A repeated measures cognitive affective bias test in rats: comparison with forced swim test

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Rationale: There is an urgent need to identify behaviours in animals that can provide insight into the aetiology and potential treatment of depression in humans. Objectives: This study aimed to validate a repeated measures cognitive affective bias (CAB) test in a rat model of chronic stress and compare CAB with forced swim test (FST) measures. Methods: Male and female Sprague Dawley rats were trained to associate large and small rewards with scent, spatial, and tactile cues, and their response to an ambiguous tactile stimulus tested. Rats underwent weekly CAB testing for 4 weeks with no intervention, or for 2 weeks of chronic restraint stress (CRS), followed by 2 weeks of fluoxetine, vehicle, or no treatment. CRS rats also underwent the FST at selected timepoints. Results: In control rats, CAB was positive and remained stable over the 4-week period. In CRS-fluoxetine and CRS-vehicle groups, CAB was initially positive, became negative during chronic restraint stress, and returned to positive by 2 weeks after treatment. However, in the CRS-no treatment group, CAB was variable at the outset and unstable over time. Behaviour in the FST was not affected by treatment, and there was no correlation between CAB and FST outcomes. Conclusions: Instability in the CRS-no treatment group precluded interpretation of the impact of fluoxetine on CAB post-CRS. Our results suggest that behaviour in the FST does not reflect or alter affective state and support the use of CAB tests as part of the behavioural testing repertoire for preclinical animal models of affective disorders. © 2022, The Author(s), under exclusive licence to Springer-Verlag GmbH Germany, part of Springer Nature.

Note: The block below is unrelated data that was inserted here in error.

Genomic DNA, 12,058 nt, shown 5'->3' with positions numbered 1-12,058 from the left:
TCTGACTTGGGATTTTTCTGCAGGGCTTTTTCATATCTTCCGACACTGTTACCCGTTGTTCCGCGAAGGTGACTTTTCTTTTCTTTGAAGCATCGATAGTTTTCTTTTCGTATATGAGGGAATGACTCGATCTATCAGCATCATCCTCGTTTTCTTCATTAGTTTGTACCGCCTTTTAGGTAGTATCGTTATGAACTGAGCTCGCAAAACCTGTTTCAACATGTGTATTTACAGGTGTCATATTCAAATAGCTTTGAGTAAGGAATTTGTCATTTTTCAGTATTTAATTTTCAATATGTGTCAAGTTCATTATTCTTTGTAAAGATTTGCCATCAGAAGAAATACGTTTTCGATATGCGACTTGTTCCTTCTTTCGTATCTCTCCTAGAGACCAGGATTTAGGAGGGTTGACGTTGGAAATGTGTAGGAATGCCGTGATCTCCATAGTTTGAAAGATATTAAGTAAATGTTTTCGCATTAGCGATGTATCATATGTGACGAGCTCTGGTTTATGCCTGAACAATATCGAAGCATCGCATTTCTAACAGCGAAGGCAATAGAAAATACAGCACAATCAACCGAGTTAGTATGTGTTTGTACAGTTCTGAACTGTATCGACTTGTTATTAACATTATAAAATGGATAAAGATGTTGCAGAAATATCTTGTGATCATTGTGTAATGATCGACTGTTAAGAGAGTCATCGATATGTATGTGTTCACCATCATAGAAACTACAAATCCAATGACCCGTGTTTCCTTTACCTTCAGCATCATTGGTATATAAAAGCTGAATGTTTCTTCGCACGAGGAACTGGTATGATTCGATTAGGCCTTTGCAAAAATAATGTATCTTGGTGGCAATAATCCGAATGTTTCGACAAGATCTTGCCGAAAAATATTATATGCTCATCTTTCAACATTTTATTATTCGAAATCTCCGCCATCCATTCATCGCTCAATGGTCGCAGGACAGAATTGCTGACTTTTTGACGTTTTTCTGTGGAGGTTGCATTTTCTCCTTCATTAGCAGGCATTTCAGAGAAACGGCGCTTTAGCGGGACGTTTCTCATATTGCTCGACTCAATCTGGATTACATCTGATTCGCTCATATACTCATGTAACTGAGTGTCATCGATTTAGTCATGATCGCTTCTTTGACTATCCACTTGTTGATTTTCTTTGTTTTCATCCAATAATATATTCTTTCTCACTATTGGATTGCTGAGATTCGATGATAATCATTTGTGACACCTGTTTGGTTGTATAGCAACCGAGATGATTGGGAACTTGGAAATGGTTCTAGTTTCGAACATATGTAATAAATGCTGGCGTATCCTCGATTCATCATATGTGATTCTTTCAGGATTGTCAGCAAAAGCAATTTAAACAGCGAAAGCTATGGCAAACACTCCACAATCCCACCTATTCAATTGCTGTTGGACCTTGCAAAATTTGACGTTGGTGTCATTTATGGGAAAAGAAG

Original languageEnglish
Pages (from-to)2257-2270
Number of pages14
Issue number11
Early online date1 Dec 2022
Publication statusPublished - Nov 2023


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